When I discuss my frothing rage for The Avengers with normal people, their first reaction usually has something to do with the fact that I'm a fan of, and read the comics. Most of the time this is a negative reaction, like, "Well, you liked the comics, of course you're going to hate the movie," and exactly once did somebody think that my embarrassing hobby might provide further insight into the movies. Both positions are wrong.
So let's talk about consistency. For the purposes of a lot of movies, especially the lower-brow, popular movies like superhero movies, movies based on fantasy or sci-fi books, or movies based on YA series, there are three things that a character needs to be consistent with.
1) Consistent within the movie itself - You might think this one is pretty easy to pull off, and you might also think that when I say "it's pretty easy to pull off" that I'm about to take a jab at Whedon. Ding ding ding.
When this is done right, it doesn't mean that a character doesn't change from the beginning to the end of the movie. No, that is a character arc, and it is good. It means that due to the circumstances of the movie, Han decides that he wants to fight with the rebels. It is Mystique slowly coming to realize that she has grown apart from her best friend and they no longer see eye-to-eye about mutants and humans. It is Katniss choosing to use her hunger powers for good and not for evil. (I have not seen Hunger Games.)
What it is not is when a character inexplicably changes their tone or mannerisms. Han is still a smarmy, cocksure smuggler, and not, say, a hopeless idealist or stone-cold killer. Creating an arc, and creating it well, is hard; Keeping a character consistent is not.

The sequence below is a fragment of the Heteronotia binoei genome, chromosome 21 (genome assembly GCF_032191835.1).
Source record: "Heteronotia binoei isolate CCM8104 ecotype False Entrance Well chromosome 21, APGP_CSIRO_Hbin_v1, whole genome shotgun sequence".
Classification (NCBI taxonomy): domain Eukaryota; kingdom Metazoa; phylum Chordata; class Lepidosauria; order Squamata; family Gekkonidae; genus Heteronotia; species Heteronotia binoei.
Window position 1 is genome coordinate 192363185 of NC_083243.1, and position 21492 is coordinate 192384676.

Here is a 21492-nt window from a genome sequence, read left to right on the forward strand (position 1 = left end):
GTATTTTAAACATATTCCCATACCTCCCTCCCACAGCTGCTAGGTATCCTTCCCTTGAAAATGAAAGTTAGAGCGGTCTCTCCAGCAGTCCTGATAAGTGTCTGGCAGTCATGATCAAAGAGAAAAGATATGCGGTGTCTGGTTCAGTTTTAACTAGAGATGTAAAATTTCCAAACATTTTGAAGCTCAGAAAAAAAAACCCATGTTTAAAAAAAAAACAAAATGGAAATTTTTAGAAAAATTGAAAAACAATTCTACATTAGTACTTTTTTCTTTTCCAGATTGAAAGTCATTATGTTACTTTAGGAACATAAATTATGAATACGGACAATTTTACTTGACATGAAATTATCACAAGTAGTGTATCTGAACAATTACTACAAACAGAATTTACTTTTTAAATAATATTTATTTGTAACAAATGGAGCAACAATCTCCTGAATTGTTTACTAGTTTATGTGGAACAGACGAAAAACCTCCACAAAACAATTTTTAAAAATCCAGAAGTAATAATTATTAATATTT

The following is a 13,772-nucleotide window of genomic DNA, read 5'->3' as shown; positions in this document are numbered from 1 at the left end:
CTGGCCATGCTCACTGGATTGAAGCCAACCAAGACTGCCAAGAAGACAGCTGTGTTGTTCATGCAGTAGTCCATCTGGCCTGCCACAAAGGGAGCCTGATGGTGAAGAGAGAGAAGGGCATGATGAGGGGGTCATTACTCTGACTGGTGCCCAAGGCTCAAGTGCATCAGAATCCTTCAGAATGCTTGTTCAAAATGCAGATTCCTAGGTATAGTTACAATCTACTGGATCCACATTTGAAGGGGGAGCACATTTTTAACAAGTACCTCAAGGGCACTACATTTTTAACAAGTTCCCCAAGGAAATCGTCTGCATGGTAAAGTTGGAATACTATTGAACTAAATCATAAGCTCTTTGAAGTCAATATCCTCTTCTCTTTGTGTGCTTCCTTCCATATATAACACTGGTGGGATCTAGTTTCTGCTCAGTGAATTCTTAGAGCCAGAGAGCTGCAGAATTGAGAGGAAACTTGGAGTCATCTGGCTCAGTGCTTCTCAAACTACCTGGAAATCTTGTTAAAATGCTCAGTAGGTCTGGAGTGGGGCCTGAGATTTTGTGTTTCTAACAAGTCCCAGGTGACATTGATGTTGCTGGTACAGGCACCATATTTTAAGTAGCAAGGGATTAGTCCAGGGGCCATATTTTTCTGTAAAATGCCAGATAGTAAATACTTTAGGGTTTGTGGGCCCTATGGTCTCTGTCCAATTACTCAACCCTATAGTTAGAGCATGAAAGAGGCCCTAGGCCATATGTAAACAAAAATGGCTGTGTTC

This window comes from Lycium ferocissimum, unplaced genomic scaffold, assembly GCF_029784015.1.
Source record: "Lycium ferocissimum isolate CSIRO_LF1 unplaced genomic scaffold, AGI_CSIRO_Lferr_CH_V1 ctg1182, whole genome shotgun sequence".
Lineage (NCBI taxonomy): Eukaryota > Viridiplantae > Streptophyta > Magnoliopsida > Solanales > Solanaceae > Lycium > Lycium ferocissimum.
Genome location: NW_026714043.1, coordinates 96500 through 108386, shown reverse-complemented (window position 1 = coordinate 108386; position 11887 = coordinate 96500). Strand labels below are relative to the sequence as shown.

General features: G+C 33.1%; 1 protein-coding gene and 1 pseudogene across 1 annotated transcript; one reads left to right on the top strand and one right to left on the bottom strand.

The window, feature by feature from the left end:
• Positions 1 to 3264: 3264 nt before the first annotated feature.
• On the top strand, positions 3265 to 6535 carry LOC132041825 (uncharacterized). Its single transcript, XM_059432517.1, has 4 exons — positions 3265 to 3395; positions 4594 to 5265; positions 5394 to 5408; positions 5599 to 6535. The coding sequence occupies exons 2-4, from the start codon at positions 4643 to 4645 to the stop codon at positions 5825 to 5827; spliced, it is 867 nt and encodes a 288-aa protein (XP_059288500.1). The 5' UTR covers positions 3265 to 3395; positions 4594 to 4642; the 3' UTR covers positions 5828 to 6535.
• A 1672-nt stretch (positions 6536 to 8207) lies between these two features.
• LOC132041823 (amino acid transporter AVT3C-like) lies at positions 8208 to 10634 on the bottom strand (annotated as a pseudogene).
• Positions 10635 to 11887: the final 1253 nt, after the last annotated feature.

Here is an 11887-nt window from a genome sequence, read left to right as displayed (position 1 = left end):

Which is why there are two lines in Avengers that ruin Black Widow's consistency. From the beginning of the movie (not even acknowledging the other films right now) she is cold, fully in control of her emotions, and very capable at getting shit done. Twice, she plays up the damsel-in-distress cliche to take advantage of her adversaries, once with the Russian gangsters and once with Loki. (I love both these scenes, actually, and I'll be talking about them later.) But, for reasons of sloppy writing and the fact that Whedon only knows how to script the same type of character, she ends up cracking-wise/complaining later on during the big dumb fight scene.
First she's fighting the aliens with Hawkeye and says, "This reminds me of Budapest!" and Hawkeye goes, "You and I remember Budapest very differently!" then the laugh track. Is joke.
Next she gets orders from Captain America to go up to the top of the building, and she has to whine about it. "Yeah, this'll be fun."
You're thinking these throwaway scenes of dialogue don't matter, and that, heh, Hulk punched the big monster. Well, no, changing your badass, tough, no-nonsense character, who faced any challenge given her with aplomb into a sarcastic, complaining girl is shitty writing.
2) Consistency between movies - I touched on this a little bit in an earlier, equally whiny post about The Avengers, and I want to talk about it more later when I go through each character individually, but, I mean, you get it. You're not dumb. If a character is one way in a certain movie, it's pretty awful to suddenly change them to another way, just because you think one scene might be cute.
I'm talking about this.
3) Consistency with the comics - I'm going to make a broad statement with two caveats: Consistency with the comics is not a concern at all.
But, if you change something so far from the source material that it is unrecognizable, then don't bother using it.
Just call her "purple hair girl" for fuck's sake.
Also what you come up with in your movie should be equally good with what's in the comics. The comics are a wealth of information. A lot of these properties have been published in comic form for 50 years or more. A lot of good writers and directors figured this out and adapted stories and ideas from the comics into their movies -- The Dark Knight, The Dark Knight Rises, X2 off the top of my head. Not only did directors swipe ideas from the comics, but in a lot of cases, improved upon them or at least didn't make them worse.
So, in this sense, it is important that I'm a fan of the comics. Things in the comics are not automatically better....
...they can add a dimension to a character or a story idea that sometimes the movie fails at.